|system.load.norm.15 (gauge)||The average system load over fifteen minutes normalized by the number of CPUs.|
|system.load.norm.5 (gauge)||The average system load over five minutes normalized by the number of CPUs.|
system.load.* metric is Unix-specific: it conveys the average amount of resources either waiting to use or currently using the CPU. Each process waiting to use or using the CPU increases the load number by 1. The number at the end of the metric name indicates the average number of these processes in the previous X minutes. For example,
system.load.5 is the average over the last 5 minutes. A value of 0 indicates a completely idle CPU, and a number equal to the number of CPU cores in the environment indicates that the CPU can handle every request coming in with no delay. Any number greater than this means that processes are waiting to use the CPU.
While Windows does not offer this exact metric, there is an equivalent option that’s available by default in the system metrics:
system.proc.queue.length metric allows you to see the number of threads that are observed as delayed in the processor ready queue and are waiting to be executed.
You can monitor Windows processes via the process Integration. To set this up on Windows, select the “Process” Integration from the list of Integrations in the Datadog Agent Manager and edit the configuration.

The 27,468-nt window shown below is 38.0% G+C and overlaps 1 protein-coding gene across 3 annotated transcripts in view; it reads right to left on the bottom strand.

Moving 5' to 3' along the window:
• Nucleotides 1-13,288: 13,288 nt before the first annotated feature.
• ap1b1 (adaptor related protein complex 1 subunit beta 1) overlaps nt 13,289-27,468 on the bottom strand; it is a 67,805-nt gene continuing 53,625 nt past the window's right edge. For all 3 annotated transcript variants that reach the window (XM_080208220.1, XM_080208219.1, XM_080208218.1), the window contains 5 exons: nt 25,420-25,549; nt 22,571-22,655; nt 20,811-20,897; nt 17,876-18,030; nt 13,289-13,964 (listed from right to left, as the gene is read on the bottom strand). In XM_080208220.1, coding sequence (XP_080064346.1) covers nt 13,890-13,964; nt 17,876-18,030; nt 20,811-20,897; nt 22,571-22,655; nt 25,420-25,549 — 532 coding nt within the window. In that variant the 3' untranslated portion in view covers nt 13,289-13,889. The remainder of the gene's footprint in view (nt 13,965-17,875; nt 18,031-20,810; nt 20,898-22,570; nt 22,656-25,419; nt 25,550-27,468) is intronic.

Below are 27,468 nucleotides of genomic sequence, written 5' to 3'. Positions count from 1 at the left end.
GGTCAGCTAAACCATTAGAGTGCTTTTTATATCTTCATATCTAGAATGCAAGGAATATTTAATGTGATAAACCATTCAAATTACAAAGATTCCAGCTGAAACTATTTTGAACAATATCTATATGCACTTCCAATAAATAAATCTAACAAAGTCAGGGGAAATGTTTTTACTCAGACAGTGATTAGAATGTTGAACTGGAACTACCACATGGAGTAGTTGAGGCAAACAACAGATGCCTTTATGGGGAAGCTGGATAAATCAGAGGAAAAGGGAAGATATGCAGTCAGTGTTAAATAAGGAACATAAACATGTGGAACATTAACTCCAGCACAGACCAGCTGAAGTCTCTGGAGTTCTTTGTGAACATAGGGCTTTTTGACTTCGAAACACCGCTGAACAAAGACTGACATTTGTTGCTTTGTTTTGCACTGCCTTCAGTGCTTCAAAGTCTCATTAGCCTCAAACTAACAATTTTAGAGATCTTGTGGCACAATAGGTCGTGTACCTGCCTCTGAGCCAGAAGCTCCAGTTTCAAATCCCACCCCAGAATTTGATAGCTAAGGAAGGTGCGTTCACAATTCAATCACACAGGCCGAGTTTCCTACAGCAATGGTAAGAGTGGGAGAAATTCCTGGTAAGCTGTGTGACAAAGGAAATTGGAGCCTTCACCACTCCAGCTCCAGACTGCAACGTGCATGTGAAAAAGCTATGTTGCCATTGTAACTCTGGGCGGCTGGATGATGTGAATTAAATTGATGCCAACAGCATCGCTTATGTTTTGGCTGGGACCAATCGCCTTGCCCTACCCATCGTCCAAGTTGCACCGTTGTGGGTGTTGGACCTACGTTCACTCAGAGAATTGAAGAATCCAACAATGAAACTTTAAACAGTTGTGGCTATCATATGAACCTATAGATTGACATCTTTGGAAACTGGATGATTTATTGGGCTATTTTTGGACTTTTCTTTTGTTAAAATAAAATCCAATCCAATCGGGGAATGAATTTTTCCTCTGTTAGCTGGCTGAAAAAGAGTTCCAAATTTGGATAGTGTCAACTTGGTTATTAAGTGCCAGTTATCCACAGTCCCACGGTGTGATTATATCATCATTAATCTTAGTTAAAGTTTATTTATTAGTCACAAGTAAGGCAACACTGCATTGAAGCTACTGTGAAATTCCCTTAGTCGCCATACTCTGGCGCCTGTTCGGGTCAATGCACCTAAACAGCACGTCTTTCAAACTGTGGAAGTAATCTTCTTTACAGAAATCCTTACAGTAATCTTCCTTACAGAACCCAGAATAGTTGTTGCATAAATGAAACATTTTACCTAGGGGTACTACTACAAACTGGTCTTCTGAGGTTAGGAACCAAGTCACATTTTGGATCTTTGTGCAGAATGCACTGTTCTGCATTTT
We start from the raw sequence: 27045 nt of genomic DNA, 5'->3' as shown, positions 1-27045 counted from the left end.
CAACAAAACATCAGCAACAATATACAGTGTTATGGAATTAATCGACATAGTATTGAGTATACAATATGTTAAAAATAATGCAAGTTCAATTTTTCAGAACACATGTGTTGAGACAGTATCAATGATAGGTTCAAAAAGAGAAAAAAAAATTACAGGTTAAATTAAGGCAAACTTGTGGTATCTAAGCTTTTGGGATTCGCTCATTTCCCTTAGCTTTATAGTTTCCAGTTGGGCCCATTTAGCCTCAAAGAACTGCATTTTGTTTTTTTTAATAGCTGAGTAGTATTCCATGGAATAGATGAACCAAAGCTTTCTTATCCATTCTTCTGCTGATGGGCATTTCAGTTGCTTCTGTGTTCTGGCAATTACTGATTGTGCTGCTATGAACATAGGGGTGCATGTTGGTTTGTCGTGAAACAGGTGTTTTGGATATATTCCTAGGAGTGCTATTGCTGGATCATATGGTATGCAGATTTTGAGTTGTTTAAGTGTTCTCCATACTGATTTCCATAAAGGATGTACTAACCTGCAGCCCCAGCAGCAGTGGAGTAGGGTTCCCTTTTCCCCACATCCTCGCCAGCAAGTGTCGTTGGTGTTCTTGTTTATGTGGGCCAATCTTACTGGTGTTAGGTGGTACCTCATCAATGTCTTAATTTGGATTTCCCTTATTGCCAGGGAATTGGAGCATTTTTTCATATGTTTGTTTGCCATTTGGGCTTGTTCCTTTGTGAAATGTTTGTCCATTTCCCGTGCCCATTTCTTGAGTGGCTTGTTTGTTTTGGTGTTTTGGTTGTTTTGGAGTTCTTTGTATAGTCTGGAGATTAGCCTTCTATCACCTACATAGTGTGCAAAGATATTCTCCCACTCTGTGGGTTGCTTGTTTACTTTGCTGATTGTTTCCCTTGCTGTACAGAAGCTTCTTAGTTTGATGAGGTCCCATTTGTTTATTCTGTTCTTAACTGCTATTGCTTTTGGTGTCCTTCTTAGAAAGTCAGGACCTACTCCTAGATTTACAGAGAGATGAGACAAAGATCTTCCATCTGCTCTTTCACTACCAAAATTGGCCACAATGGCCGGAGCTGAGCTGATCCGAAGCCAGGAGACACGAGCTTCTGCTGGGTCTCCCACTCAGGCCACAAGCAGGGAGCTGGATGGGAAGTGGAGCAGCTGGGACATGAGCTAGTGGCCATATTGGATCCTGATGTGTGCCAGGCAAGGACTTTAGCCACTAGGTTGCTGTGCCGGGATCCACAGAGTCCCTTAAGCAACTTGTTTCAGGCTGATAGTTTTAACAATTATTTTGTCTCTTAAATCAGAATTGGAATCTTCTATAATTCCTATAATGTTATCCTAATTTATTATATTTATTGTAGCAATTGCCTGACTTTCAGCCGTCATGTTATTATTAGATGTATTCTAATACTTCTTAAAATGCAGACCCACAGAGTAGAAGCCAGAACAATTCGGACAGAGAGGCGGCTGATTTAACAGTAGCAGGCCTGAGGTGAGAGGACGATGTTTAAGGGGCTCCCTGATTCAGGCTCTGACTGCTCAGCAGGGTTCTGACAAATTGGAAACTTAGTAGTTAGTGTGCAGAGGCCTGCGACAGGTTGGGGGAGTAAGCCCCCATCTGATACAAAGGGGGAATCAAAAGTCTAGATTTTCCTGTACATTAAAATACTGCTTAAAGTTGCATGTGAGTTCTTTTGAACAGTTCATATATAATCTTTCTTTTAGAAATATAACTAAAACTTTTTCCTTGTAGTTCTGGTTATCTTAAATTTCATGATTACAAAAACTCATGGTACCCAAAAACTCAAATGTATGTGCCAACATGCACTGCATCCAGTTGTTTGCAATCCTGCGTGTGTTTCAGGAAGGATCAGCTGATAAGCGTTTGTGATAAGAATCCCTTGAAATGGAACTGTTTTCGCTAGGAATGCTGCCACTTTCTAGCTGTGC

For example, to monitor Notepad, your configuration file would include:
init_config: instances: - name: notepad search_string: ['notepad.exe']
When adding your own processes, be sure to follow the formatting exactly as shown - if formatting is not correct the Integration fails.
When you’re done editing the file, press “Save” to save it, then “Enable” to enable it.
Any time you modify a Datadog Integration you’ll need to restart the Datadog Agent service. You can do this by clicking the “Actions” button in the top left corner, then selecting “Restart”, or you can restart “Datadog Agent” in your Services Management Snap-in Console (services.msc).
To verify that your Process check is working, click on “Logs and Status”, then “Agent Status”. Scroll down to the “Checks” section and you should see “process” reporting on each process instance you have setup in your configuration file.
Again, due to the sensitivity of yaml, if you’ve tried the above and cannot get it to work, use the attached file to get yourself started and confirm your syntax.